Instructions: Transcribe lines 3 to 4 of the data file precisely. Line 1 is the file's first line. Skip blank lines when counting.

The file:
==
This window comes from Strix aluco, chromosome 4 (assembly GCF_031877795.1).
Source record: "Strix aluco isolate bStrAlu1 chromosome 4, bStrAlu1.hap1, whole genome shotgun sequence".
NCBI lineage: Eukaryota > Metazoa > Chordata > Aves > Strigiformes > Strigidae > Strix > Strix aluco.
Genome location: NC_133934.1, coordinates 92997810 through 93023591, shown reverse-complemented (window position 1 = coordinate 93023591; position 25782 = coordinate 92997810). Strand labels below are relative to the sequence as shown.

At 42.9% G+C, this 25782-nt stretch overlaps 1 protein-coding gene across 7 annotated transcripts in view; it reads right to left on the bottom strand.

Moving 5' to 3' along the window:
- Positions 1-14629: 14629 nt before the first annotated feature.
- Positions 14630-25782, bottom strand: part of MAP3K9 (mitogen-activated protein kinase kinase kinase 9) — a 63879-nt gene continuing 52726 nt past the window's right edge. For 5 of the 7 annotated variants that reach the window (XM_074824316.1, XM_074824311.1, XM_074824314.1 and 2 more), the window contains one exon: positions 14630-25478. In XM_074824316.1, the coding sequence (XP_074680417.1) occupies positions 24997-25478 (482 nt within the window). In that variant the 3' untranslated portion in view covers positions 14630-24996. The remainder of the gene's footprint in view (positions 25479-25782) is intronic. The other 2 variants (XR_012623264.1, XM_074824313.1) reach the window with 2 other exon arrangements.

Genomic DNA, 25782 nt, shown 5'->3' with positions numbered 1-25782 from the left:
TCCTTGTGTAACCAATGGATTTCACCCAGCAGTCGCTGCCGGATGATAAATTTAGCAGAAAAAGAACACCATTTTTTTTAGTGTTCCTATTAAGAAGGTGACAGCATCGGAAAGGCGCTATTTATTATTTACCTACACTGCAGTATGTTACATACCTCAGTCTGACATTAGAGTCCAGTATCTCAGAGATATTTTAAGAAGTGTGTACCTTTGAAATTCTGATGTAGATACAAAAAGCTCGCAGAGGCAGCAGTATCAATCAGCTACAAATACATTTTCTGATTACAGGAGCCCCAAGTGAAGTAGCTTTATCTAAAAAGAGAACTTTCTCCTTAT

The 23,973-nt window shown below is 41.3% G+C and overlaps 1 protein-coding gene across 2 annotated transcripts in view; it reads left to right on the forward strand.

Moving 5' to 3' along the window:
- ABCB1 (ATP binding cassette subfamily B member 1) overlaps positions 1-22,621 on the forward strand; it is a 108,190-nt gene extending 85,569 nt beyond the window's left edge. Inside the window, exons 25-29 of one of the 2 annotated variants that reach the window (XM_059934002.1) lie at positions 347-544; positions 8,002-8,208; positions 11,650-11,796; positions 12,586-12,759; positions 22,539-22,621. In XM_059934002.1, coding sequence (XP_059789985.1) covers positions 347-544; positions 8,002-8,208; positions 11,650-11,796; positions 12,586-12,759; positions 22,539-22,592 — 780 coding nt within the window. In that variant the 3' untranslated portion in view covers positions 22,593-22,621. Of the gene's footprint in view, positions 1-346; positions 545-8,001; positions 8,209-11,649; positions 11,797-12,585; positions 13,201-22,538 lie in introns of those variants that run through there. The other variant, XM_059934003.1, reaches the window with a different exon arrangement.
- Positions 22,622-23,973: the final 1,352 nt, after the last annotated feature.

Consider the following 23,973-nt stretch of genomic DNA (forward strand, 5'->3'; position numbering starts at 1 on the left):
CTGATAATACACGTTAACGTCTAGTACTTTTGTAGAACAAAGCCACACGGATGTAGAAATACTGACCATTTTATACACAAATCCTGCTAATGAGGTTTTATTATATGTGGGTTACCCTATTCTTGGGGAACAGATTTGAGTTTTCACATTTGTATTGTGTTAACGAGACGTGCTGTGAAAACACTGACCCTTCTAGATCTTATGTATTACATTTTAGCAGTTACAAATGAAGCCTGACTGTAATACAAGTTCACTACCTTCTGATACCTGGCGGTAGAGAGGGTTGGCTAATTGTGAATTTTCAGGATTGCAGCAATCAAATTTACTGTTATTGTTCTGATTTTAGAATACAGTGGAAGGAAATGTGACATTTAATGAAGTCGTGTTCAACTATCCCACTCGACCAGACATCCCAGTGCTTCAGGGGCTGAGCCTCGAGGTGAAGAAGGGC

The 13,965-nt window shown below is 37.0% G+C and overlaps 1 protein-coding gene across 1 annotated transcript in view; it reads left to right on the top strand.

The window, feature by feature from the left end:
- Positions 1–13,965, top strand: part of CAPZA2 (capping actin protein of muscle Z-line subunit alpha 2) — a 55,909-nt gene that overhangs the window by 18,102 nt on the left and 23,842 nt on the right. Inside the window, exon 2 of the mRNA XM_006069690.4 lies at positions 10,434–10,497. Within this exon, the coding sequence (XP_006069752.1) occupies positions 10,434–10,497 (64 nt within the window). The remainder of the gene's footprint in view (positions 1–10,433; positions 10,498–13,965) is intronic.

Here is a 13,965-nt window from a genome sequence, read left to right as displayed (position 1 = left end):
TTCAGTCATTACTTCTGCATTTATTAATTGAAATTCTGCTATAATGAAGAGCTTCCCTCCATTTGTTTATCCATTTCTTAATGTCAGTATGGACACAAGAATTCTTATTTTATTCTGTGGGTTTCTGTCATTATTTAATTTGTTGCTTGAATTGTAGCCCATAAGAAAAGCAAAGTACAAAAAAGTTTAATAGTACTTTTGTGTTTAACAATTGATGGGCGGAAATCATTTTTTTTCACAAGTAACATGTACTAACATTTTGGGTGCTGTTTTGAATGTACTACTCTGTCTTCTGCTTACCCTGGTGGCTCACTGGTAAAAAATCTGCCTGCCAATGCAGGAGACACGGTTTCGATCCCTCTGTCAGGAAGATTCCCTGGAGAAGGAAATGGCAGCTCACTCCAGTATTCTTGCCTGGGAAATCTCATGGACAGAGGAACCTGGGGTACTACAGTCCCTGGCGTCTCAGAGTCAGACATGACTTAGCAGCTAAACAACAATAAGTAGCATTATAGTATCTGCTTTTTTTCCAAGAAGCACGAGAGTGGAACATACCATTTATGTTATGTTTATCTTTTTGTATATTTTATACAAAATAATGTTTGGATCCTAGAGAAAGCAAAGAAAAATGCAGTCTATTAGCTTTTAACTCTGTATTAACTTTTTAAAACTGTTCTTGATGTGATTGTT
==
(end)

NCBI lineage: Eukaryota > Metazoa > Chordata > Aves > Strigiformes > Strigidae > Strix > Strix aluco.
Genome location: NC_133934.1, coordinates 92997810 through 93023591, shown reverse-complemented (window position 1 = coordinate 93023591; position 25782 = coordinate 92997810). Strand labels below are relative to the sequence as shown.